This group favored Lady Jane Grey. At this point you are probably asking yourself, “who is this bitch?” Jane was a niece of Henry VIII and the daughter of his youngest sister. She was only 15 years old when her father-in-law, the Duke of Northumberland, persuaded a dying Edward to bypass his sisters and make Jane his heir. Shortly after agreeing, on July 6, 1553, Edward died and Jane’s father, the Duke of Suffolk, and Northumberland declared her queen. But no matter how much debate there was about the legitimacy of Mary and Elizabeth Tudor, one thing was for sure – Mary was Edward’s rightful “heir according to an act of Parliament (1544) and Henry VIII’s will (1547), [and she also] had the support of the populace” (Britannica). There were still many English people who remained loyal to her beloved mother, Catherine of Aragon. Suffolk and Northumberland’s mini-coup lasted all of nine days, earning Jane the title of the Nine Days Queen, as history fondly remembers her. With the support of everyone who mattered, Mary took back her throne and imprisoned Jane, Jane’s husband, and her father. In February of 1554, Mary had all three executed to eliminate any remaining threat – like father like daughter!
Saving the Best for Last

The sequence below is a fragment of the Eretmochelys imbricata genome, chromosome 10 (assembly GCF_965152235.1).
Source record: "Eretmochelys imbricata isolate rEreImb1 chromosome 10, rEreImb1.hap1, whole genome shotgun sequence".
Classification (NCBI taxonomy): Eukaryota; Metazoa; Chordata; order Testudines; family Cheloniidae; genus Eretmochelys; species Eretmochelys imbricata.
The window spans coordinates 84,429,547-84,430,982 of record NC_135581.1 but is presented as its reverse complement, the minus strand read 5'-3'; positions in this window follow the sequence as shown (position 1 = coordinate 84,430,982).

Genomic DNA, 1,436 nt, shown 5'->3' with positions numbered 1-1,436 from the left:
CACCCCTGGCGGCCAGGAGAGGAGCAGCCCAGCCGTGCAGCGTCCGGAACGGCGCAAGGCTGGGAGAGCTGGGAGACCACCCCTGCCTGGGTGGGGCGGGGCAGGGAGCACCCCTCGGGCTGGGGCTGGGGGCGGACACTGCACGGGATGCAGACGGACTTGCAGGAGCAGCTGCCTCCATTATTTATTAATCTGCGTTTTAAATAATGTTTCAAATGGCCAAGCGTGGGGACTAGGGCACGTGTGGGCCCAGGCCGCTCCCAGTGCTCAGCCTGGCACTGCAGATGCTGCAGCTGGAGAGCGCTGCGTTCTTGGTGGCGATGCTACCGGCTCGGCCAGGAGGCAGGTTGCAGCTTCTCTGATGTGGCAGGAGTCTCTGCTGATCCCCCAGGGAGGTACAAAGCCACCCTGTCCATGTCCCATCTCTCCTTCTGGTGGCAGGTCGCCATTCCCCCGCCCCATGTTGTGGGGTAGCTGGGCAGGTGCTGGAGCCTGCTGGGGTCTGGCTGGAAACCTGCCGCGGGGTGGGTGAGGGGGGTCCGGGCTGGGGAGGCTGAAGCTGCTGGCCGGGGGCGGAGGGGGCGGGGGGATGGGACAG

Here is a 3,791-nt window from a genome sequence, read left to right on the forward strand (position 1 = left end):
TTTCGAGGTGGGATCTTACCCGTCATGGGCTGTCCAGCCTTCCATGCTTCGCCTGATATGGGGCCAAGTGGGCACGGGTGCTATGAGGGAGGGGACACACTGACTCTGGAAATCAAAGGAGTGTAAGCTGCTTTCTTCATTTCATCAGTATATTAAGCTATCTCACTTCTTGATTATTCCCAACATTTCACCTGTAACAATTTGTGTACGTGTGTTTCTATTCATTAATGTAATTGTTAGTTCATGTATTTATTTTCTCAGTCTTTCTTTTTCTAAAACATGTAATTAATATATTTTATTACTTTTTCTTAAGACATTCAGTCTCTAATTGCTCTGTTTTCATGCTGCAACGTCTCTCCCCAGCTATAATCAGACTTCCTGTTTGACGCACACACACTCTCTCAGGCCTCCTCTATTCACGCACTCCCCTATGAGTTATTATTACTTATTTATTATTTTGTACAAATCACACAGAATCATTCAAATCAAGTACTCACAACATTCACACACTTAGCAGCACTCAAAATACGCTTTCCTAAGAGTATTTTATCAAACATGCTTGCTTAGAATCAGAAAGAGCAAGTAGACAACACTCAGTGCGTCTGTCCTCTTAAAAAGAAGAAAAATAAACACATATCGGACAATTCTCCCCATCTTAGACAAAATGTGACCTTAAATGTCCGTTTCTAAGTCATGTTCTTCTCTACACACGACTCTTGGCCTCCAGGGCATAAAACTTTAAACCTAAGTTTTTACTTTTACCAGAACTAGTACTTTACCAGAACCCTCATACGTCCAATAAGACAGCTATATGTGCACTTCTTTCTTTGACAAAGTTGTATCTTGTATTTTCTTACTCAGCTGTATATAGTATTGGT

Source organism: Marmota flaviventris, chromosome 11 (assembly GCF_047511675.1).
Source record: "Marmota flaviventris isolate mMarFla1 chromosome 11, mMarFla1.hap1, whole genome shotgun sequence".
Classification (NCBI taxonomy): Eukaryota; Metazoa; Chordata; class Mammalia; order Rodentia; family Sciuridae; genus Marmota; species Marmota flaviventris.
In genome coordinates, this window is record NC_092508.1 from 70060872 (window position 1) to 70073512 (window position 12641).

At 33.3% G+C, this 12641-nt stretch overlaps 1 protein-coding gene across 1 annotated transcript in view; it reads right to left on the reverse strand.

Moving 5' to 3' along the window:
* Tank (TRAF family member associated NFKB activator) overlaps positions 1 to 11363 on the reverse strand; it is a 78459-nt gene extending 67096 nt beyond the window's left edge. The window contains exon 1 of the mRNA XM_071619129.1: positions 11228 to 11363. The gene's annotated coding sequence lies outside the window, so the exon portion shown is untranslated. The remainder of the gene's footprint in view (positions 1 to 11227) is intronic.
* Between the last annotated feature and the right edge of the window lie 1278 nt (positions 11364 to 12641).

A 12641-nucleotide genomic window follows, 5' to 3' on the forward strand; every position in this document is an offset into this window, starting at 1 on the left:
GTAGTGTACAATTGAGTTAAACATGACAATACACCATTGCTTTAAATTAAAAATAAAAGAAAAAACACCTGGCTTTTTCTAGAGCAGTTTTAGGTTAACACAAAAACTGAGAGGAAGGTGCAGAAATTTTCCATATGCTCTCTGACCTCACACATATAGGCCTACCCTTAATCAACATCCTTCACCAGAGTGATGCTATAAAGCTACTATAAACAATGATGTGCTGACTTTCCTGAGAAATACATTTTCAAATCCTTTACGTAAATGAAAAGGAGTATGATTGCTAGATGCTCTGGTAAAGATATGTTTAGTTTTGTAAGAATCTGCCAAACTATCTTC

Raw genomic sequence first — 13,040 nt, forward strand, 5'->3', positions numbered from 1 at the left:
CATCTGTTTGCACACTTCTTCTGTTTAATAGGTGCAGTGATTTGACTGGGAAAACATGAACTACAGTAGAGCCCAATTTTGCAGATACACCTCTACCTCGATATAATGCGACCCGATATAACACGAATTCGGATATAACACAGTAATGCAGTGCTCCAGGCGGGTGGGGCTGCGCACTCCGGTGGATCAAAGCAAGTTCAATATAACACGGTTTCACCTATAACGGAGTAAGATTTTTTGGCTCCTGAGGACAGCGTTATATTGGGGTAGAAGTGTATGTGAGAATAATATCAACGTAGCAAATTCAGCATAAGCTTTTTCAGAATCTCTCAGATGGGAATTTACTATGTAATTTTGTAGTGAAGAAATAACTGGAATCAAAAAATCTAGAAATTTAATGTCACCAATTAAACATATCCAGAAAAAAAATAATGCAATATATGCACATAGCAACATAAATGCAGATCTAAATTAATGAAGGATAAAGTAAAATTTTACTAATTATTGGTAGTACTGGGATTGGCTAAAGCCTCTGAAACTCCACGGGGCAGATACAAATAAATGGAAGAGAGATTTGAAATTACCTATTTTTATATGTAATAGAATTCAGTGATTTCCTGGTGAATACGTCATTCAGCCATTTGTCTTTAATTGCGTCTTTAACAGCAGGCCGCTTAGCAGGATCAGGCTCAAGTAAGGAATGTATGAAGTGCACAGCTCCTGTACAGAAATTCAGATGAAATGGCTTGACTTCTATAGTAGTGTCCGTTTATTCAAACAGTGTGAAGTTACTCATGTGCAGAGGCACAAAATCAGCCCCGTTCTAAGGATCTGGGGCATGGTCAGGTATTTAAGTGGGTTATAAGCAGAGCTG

Mary Tudor was Queen of England for only five years before she died childless at the age of 42. Unlike the transition after Edward died, the transition between Mary and Elizabeth was without incident. But whereas Mary had been a staunch Catholic, determined to restore England to her mother’s cherished religion, Elizabeth was a Protestant. Her policies towards Catholics were not as extreme as her sister’s had been towards Protestants, which had earned her the nickname “Bloody Mary”, but under Elizabeth, it was clear that Catholicism was a thing of England’s past. Elizabeth was only three years old when her mother Anne Boleyn was executed, but she was well aware of her parent’s history and the events surrounding her mother’s death. Many historians point to this as one explanation for why Elizabeth never chose to marry – so that she would never be subjected to a man’s rule. For her entire 45 year reign, she was unequivocally in charge. That is not to say that Elizabeth was never in love, but in choosing not to marry, she was in effect making the decision that the Tudor line would end with her. Henry may have been disappointed that day in 1553 when Elizabeth was born, but she turned out to be the longest reigning Tudor monarch. Today, history looks back on the period of Elizabeth’s rule as England’s Golden Age, something no one has ever said about England in the time of Henry VIII.